“With Jamie Raskin, Maryland Democrats have the chance to send to Congress one of the country’s most effective progressive leaders,” said Congressman Mark Pocan, First Vice-Chair of the Congressional Progressive Caucus. “Whether it is voting rights, campaign finance reform, gun violence prevention, environmental progress or civil rights and liberties, Jamie has delivered time and again as a Maryland State Senator and a respected professor of constitutional law. I’m endorsing Jamie because we need him to stand up in Congress for the American people against big-money special interests and to defend the Constitution and Bill of Rights against the Tea Party.”
The Congressional Progressive Caucus (CPC) is the largest caucus within the House Democratic Caucus and consists of 72 Congressional members. Founded in 1991, the CPC is a diverse and powerful caucus that advocates for a strong progressive agenda. Progressive Action PAC is the political arm of the Congressional Progressive Caucus and endorses candidates for Congress across the country who champion progressive change in America.
“What an honor,” said Senator Raskin. “I want to thank the Progressive Action PAC and Members of the Congressional Progressive Caucus for their support. I’m inspired and fortified by great leaders like Congressman Grijalva, Ellison and Pocan, and I will work with all the Members of the Congressional Progressive Caucus to go out and elect a Democratic Congress and a progressive agenda.”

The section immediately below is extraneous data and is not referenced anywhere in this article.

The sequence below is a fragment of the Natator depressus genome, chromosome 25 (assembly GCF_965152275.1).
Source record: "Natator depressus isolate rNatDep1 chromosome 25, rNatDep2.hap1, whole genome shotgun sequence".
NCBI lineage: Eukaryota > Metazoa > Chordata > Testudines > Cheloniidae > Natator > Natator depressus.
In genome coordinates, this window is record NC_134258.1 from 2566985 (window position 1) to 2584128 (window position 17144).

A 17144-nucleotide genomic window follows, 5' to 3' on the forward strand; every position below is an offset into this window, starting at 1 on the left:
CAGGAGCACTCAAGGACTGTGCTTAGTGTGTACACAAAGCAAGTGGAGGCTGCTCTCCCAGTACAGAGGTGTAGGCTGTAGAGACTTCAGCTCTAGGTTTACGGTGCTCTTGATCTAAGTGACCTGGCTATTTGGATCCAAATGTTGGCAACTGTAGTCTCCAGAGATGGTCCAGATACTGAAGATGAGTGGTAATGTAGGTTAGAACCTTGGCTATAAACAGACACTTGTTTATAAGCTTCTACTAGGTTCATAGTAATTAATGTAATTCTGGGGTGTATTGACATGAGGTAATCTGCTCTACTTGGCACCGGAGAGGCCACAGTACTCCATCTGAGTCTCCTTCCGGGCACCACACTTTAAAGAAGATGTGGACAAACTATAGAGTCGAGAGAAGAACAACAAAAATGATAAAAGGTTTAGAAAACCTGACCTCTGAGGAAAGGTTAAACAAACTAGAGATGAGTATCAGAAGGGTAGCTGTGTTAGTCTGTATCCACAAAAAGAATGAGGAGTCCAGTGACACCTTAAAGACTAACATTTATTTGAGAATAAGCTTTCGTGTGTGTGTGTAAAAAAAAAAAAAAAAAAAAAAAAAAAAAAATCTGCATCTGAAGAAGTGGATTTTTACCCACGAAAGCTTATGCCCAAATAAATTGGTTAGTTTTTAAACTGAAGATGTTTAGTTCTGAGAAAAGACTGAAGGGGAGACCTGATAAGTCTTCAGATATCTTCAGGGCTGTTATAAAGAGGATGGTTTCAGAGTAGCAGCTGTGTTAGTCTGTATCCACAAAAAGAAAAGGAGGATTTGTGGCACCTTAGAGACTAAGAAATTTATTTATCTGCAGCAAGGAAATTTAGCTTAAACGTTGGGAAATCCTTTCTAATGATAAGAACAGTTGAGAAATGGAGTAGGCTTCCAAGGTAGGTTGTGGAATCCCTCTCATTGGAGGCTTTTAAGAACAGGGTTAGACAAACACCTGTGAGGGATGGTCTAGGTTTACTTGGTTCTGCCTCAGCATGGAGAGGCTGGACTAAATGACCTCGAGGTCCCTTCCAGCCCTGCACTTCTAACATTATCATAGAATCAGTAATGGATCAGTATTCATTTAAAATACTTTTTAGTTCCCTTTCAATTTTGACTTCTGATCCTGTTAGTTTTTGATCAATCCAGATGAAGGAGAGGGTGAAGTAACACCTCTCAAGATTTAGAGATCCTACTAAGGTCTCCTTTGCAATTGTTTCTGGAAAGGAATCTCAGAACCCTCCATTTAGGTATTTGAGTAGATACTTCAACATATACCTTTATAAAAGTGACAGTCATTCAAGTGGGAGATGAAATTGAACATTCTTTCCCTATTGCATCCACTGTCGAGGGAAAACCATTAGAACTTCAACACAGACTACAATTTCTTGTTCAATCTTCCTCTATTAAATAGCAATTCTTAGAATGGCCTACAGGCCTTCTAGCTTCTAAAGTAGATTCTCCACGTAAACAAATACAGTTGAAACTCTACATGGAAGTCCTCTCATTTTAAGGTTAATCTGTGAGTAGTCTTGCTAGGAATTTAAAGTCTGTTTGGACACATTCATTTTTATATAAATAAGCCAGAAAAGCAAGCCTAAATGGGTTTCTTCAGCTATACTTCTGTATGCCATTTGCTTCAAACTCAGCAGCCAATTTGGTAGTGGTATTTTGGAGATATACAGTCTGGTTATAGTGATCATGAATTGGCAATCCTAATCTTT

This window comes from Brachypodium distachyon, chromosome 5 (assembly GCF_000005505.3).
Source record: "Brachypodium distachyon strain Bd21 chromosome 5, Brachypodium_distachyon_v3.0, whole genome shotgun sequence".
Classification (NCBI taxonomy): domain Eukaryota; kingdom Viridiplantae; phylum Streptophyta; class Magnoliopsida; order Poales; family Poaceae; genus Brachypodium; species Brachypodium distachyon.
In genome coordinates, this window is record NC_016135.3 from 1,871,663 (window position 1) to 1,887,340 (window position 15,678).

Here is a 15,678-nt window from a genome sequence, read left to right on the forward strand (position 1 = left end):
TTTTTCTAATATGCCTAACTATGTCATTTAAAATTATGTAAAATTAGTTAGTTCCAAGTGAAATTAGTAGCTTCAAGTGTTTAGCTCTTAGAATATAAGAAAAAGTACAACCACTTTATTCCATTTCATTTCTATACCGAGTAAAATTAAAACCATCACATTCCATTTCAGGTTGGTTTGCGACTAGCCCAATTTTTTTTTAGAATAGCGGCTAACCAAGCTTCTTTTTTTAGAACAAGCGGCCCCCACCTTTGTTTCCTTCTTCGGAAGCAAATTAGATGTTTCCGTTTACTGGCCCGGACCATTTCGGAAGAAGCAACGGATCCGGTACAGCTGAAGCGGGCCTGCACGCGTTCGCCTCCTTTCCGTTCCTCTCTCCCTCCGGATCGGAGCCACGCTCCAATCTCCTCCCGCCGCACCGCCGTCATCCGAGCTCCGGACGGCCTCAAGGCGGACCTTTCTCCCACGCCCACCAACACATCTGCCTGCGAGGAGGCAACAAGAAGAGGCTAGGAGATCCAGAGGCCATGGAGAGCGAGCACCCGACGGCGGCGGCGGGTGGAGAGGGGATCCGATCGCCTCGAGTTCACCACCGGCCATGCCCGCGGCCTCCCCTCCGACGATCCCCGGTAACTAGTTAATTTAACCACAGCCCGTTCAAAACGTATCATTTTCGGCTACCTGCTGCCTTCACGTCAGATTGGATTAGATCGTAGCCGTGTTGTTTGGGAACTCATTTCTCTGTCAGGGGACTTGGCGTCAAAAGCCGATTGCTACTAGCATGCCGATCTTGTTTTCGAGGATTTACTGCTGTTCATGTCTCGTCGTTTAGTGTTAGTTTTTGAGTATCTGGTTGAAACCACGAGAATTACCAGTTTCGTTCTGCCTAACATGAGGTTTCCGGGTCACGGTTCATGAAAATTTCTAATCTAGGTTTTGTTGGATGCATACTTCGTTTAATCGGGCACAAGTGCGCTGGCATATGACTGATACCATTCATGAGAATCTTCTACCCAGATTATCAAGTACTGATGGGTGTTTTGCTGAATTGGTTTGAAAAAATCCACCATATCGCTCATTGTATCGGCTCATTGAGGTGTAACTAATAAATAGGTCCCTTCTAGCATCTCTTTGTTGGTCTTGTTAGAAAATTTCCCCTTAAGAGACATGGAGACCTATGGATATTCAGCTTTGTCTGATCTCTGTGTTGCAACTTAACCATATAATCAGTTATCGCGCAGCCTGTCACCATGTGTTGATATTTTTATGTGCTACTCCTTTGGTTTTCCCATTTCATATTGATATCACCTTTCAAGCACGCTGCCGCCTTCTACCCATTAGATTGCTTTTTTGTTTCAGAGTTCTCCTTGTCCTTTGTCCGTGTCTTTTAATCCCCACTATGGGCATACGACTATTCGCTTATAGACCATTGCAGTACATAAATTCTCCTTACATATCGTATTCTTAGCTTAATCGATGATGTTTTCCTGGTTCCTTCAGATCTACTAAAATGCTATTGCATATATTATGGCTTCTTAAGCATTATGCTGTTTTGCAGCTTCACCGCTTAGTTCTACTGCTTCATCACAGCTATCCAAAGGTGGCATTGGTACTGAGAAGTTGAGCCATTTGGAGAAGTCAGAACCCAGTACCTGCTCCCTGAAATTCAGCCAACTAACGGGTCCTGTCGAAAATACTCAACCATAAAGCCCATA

Senator Raskin added: “I’m running on a decade-long record of effective progressive leadership in Annapolis. I want to go to Congress take on the NRA to pass common-sense gun reform, to combat climate change and break from the carbon barons, and to address the striking economic and political inequality in America that is eroding the middle class and thwarting opportunity for millions of people.”


We now have our first poll numbers from the CD8 race, courtesy of the Raskin campaign.

Raskin 30
Matthews 21
Sol Gutierrez 11
Barve 5
Anderson 3
Jawando 2
Rubin <1

28% of voters are undecided.

Not all that surprised by the Raskin/Matthews numbers. Very surprised by the Sol Gutierrez/Barve/Jawando numbers. Hers are better than expected, while Barve and Jawando are not as good. Would be interesting to know if any other candidates have their own internal numbers and how they compare.

Here’s the Raskin poll memo.   

 As with any poll, I’d like to see the full cross-tabs and the questions asked. And I’d also like to see full geographic results, as well as name recognition and favorability numbers.

And as always, results from internal campaign polls are likely to be more favorable than an outside poll for a media organization. But we now have a baseline against which to compare future polls, and Raskin leads.

If I get more details, I’ll post them.

Seventh State Follies [UPDATED]

[UPDATE] An astute reader points out that per Seventh State (still not linking), the post was actually a guest blog by Adam Pagnucco. I will say two things: first, the email sent out to subscribers made no mention of Pagnucco but credited the story solely to David Lublin. So my assumption was understandable, I submit.  

Second, in case it’s not clear, I do not have a great deal of respect for David Lublin as a blogger. I think he has undisclosed agendas (in his near-obsession with the Town of Chevy Chase elections this year he never once disclosed his status as the former mayor of the town and his having been a leading opponent of the Purple Line.